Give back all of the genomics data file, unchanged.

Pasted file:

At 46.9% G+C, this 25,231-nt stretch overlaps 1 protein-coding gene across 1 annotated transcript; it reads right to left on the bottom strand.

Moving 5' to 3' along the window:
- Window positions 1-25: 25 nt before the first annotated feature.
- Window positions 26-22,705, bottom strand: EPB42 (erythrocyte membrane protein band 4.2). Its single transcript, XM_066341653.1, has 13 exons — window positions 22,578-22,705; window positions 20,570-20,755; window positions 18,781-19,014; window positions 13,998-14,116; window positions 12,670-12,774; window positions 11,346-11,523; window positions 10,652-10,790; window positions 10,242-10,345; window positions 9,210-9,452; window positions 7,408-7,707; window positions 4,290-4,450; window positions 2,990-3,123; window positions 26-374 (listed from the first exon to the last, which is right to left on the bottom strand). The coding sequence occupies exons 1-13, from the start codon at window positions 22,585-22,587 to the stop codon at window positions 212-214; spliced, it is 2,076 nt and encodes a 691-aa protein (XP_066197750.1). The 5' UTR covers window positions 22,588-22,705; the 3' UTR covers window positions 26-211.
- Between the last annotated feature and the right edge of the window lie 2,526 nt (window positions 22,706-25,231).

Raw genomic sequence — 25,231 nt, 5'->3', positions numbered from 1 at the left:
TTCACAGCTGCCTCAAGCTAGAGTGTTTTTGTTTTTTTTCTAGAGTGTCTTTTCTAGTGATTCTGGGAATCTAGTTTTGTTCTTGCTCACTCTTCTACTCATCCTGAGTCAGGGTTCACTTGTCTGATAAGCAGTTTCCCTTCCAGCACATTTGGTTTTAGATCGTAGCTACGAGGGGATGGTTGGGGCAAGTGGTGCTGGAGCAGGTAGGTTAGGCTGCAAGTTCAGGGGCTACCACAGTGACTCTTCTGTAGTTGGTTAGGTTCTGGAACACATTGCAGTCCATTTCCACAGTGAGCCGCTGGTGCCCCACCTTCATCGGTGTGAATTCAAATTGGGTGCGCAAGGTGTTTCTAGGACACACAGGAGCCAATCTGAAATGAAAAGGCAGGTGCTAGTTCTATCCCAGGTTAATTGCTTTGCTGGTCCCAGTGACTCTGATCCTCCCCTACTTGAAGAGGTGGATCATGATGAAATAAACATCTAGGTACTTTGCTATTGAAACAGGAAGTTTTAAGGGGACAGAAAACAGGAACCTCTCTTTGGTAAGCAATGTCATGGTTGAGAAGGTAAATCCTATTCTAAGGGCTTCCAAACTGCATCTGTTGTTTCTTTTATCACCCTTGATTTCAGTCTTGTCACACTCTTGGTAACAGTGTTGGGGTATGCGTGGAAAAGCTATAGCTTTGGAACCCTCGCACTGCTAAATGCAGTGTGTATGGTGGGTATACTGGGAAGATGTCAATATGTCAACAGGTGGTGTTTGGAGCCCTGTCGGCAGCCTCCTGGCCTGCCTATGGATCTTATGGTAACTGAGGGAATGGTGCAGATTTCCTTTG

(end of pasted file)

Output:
At 46.9% G+C, this 25,231-nt stretch overlaps 1 protein-coding gene across 1 annotated transcript; it reads right to left on the bottom strand.

Moving 5' to 3' along the window:
- Window positions 1-25: 25 nt before the first annotated feature.
- Window positions 26-22,705, bottom strand: EPB42 (erythrocyte membrane protein band 4.2). Its single transcript, XM_066341653.1, has 13 exons — window positions 22,578-22,705; window positions 20,570-20,755; window positions 18,781-19,014; window positions 13,998-14,116; window positions 12,670-12,774; window positions 11,346-11,523; window positions 10,652-10,790; window positions 10,242-10,345; window positions 9,210-9,452; window positions 7,408-7,707; window positions 4,290-4,450; window positions 2,990-3,123; window positions 26-374 (listed from the first exon to the last, which is right to left on the bottom strand). The coding sequence occupies exons 1-13, from the start codon at window positions 22,585-22,587 to the stop codon at window positions 212-214; spliced, it is 2,076 nt and encodes a 691-aa protein (XP_066197750.1). The 5' UTR covers window positions 22,588-22,705; the 3' UTR covers window positions 26-211.
- Between the last annotated feature and the right edge of the window lie 2,526 nt (window positions 22,706-25,231).

Raw genomic sequence — 25,231 nt, 5'->3', positions numbered from 1 at the left:
TTCACAGCTGCCTCAAGCTAGAGTGTTTTTGTTTTTTTTCTAGAGTGTCTTTTCTAGTGATTCTGGGAATCTAGTTTTGTTCTTGCTCACTCTTCTACTCATCCTGAGTCAGGGTTCACTTGTCTGATAAGCAGTTTCCCTTCCAGCACATTTGGTTTTAGATCGTAGCTACGAGGGGATGGTTGGGGCAAGTGGTGCTGGAGCAGGTAGGTTAGGCTGCAAGTTCAGGGGCTACCACAGTGACTCTTCTGTAGTTGGTTAGGTTCTGGAACACATTGCAGTCCATTTCCACAGTGAGCCGCTGGTGCCCCACCTTCATCGGTGTGAATTCAAATTGGGTGCGCAAGGTGTTTCTAGGACACACAGGAGCCAATCTGAAATGAAAAGGCAGGTGCTAGTTCTATCCCAGGTTAATTGCTTTGCTGGTCCCAGTGACTCTGATCCTCCCCTACTTGAAGAGGTGGATCATGATGAAATAAACATCTAGGTACTTTGCTATTGAAACAGGAAGTTTTAAGGGGACAGAAAACAGGAACCTCTCTTTGGTAAGCAATGTCATGGTTGAGAAGGTAAATCCTATTCTAAGGGCTTCCAAACTGCATCTGTTGTTTCTTTTATCACCCTTGATTTCAGTCTTGTCACACTCTTGGTAACAGTGTTGGGGTATGCGTGGAAAAGCTATAGCTTTGGAACCCTCGCACTGCTAAATGCAGTGTGTATGGTGGGTATACTGGGAAGATGTCAATATGTCAACAGGTGGTGTTTGGAGCCCTGTCGGCAGCCTCCTGGCCTGCCTATGGATCTTATGGTAACTGAGGGAATGGTGCAGATTTCCTTTG